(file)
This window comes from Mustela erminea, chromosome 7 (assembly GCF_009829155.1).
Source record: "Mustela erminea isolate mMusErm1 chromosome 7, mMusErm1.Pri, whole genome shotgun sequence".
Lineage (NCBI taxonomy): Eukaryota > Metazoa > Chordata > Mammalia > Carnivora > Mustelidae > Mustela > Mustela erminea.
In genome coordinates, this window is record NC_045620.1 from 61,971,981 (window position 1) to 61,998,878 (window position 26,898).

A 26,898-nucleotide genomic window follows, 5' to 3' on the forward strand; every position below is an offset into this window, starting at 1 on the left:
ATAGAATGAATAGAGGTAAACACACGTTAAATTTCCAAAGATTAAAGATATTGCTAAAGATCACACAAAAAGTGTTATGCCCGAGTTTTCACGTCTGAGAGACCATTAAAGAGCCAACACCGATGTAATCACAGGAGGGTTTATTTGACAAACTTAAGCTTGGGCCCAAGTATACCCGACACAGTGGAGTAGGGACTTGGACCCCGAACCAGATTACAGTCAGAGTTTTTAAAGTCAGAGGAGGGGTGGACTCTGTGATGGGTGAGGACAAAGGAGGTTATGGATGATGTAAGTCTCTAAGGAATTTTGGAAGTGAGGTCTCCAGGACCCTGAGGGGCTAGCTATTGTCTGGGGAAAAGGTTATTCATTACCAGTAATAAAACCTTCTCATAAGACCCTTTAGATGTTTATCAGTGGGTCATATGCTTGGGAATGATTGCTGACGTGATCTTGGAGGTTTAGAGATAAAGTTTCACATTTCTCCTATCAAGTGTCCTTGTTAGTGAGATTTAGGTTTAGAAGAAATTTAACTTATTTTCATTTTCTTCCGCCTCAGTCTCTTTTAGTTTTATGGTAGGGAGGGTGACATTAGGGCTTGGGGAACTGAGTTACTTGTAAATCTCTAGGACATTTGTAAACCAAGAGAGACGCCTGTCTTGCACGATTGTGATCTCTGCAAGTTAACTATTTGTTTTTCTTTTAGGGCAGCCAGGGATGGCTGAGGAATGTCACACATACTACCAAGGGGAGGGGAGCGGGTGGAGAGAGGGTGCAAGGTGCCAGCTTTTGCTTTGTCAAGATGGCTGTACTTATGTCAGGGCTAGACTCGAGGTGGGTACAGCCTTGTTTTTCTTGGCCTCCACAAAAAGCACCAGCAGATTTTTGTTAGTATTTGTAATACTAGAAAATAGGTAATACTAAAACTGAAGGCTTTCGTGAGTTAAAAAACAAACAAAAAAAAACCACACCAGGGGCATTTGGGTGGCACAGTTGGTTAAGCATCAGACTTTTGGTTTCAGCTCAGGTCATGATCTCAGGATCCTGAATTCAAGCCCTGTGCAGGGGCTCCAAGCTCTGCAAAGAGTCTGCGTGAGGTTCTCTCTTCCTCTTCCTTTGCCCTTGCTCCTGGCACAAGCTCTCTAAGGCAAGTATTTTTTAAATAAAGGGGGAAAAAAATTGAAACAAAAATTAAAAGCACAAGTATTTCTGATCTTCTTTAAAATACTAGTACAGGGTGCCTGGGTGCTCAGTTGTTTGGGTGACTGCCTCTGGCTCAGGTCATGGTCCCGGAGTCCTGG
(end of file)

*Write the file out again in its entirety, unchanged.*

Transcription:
This window comes from Mustela erminea, chromosome 7 (assembly GCF_009829155.1).
Source record: "Mustela erminea isolate mMusErm1 chromosome 7, mMusErm1.Pri, whole genome shotgun sequence".
Lineage (NCBI taxonomy): Eukaryota > Metazoa > Chordata > Mammalia > Carnivora > Mustelidae > Mustela > Mustela erminea.
In genome coordinates, this window is record NC_045620.1 from 61,971,981 (window position 1) to 61,998,878 (window position 26,898).

A 26,898-nucleotide genomic window follows, 5' to 3' on the forward strand; every position below is an offset into this window, starting at 1 on the left:
ATAGAATGAATAGAGGTAAACACACGTTAAATTTCCAAAGATTAAAGATATTGCTAAAGATCACACAAAAAGTGTTATGCCCGAGTTTTCACGTCTGAGAGACCATTAAAGAGCCAACACCGATGTAATCACAGGAGGGTTTATTTGACAAACTTAAGCTTGGGCCCAAGTATACCCGACACAGTGGAGTAGGGACTTGGACCCCGAACCAGATTACAGTCAGAGTTTTTAAAGTCAGAGGAGGGGTGGACTCTGTGATGGGTGAGGACAAAGGAGGTTATGGATGATGTAAGTCTCTAAGGAATTTTGGAAGTGAGGTCTCCAGGACCCTGAGGGGCTAGCTATTGTCTGGGGAAAAGGTTATTCATTACCAGTAATAAAACCTTCTCATAAGACCCTTTAGATGTTTATCAGTGGGTCATATGCTTGGGAATGATTGCTGACGTGATCTTGGAGGTTTAGAGATAAAGTTTCACATTTCTCCTATCAAGTGTCCTTGTTAGTGAGATTTAGGTTTAGAAGAAATTTAACTTATTTTCATTTTCTTCCGCCTCAGTCTCTTTTAGTTTTATGGTAGGGAGGGTGACATTAGGGCTTGGGGAACTGAGTTACTTGTAAATCTCTAGGACATTTGTAAACCAAGAGAGACGCCTGTCTTGCACGATTGTGATCTCTGCAAGTTAACTATTTGTTTTTCTTTTAGGGCAGCCAGGGATGGCTGAGGAATGTCACACATACTACCAAGGGGAGGGGAGCGGGTGGAGAGAGGGTGCAAGGTGCCAGCTTTTGCTTTGTCAAGATGGCTGTACTTATGTCAGGGCTAGACTCGAGGTGGGTACAGCCTTGTTTTTCTTGGCCTCCACAAAAAGCACCAGCAGATTTTTGTTAGTATTTGTAATACTAGAAAATAGGTAATACTAAAACTGAAGGCTTTCGTGAGTTAAAAAACAAACAAAAAAAAACCACACCAGGGGCATTTGGGTGGCACAGTTGGTTAAGCATCAGACTTTTGGTTTCAGCTCAGGTCATGATCTCAGGATCCTGAATTCAAGCCCTGTGCAGGGGCTCCAAGCTCTGCAAAGAGTCTGCGTGAGGTTCTCTCTTCCTCTTCCTTTGCCCTTGCTCCTGGCACAAGCTCTCTAAGGCAAGTATTTTTTAAATAAAGGGGGAAAAAAATTGAAACAAAAATTAAAAGCACAAGTATTTCTGATCTTCTTTAAAATACTAGTACAGGGTGCCTGGGTGCTCAGTTGTTTGGGTGACTGCCTCTGGCTCAGGTCATGGTCCCGGAGTCCTGG